All clinicians must be familiar with the details of DTC-GT, because patients, as well as friends and family members, may make inquiries of us regarding our opinions on this enterprise. The testing company 23andMe presents information on the issues of privacy and data protection for the purchaser that is important for physicians to review, including content on meaningful choice, privacy by design, third-party sharing, data security, and research. Some individuals may not understand the implications of the data handling and should be given some explanations, preferably by their physician, of what could “go wrong.” While there are conspiracy theories on how this data may be obtained and utilized by insurance companies and/or employers, the more likely scenario is that “data hacking” could result in the exposure of an individual’s personal genetic information, and no one knows just where that might lead.
Explore this issue:July 2017
Interpretation and Analysis
Physicians should consider some significant medical ethical issues for their patients, including informed consent, decision-making by the individual based on test results without knowledgeable physician interpretation, appropriate risk/benefit analysis of data acquisition, limitations of testing (including false positives and false negatives), and failure to interpret data appropriately in the context of the individual’s past and current health/wellness status. Individuals may place an order for genetic-based health testing without fully understanding the serious personal and family implications of the information they might receive.
Some individuals may be able to comprehend the impact of receiving genetic risk data regarding, say, Parkinson’s disease, on their own health, but may not fully appreciate the potential implications of sharing that information with other family members, especially young adults, for whom the data may cause considerable angst. Additionally, even for physicians, it is usually not possible to give a reasonable prediction of when—or if—a patient might begin to experience clinical symptoms of a disorder such as Parkinson’s disease. The patient’s diet and nutritional status, level of exercise, mental stimulation and agility, medication list, immune status, outlook on life, environmental exposures, and so many other factors play a role in modulating even genetically associated diseases. All of this can be discussed with the individual in a consultation with her/his physician but is not available without such professional input.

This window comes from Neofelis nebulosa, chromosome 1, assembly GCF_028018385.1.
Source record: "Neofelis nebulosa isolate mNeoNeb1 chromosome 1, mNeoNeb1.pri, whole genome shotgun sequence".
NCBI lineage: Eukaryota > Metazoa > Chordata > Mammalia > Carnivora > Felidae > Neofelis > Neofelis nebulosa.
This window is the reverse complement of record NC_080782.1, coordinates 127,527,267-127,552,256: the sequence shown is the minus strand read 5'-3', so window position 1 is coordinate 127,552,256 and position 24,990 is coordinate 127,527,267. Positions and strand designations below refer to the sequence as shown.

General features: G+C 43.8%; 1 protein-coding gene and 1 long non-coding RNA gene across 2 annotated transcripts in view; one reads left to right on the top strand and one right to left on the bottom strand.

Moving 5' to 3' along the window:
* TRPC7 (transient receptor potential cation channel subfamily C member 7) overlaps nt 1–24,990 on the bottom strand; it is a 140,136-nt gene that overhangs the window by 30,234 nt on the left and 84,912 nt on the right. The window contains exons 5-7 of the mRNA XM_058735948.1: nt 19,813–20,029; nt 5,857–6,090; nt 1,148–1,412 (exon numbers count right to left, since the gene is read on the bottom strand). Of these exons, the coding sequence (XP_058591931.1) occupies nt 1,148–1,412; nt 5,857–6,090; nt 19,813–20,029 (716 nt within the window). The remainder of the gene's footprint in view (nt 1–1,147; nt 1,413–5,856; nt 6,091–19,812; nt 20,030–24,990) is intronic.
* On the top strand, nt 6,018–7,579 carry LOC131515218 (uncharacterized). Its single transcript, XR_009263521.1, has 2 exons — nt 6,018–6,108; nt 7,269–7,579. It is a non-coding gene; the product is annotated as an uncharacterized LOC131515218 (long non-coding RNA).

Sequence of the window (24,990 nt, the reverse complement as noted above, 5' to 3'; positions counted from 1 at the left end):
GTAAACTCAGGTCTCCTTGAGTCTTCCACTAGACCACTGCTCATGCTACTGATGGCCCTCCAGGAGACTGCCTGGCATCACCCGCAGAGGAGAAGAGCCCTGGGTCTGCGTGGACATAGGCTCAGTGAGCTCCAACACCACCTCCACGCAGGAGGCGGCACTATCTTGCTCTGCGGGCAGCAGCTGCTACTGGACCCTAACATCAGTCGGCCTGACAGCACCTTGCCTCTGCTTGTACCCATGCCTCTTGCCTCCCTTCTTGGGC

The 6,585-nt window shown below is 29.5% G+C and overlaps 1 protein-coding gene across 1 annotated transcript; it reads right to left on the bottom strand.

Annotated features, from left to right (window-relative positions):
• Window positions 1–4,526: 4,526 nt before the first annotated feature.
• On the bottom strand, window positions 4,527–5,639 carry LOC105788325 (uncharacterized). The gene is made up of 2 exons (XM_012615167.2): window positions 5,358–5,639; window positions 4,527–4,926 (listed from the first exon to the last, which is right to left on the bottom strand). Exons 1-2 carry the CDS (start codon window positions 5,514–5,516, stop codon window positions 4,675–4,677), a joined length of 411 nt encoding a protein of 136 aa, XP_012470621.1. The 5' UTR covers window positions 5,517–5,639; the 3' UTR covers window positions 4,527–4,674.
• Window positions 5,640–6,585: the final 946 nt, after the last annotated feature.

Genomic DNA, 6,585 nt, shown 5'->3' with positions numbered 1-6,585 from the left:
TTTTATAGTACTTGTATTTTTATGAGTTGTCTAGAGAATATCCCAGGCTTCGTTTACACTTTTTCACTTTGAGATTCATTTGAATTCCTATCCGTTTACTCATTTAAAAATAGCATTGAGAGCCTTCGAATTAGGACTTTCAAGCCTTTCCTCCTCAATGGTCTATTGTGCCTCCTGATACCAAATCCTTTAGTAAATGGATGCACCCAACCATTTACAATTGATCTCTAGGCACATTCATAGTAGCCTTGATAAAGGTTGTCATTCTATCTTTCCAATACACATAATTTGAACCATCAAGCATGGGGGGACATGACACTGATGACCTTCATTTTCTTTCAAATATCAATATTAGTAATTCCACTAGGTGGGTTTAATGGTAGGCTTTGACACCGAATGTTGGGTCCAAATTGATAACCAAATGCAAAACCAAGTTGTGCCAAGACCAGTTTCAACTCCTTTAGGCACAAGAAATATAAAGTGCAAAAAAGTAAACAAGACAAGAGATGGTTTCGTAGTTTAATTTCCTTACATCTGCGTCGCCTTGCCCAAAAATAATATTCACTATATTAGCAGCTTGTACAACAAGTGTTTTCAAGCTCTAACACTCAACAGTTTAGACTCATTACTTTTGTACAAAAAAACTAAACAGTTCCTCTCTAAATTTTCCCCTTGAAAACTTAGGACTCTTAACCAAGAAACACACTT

Finally, the individual must be apprised of potential risks to the integrity of that very special personal health information should there be a breach of access security to the genetic database. The individual needs to consider how the data are protected, who has access to them, how they might be used in a research context, and whether or not employers and/or insurance companies could receive the data. These are all very serious concerns. Yet, it must be emphasized that the utilization of genetic information, on the whole, is still a very positive development with respect to personalized medicine and molecular drug therapy, helping us to better understand genetically associated diseases and how other health factors may influence their clinical course, and clarifying ethical and moral issues inherent to human genetics.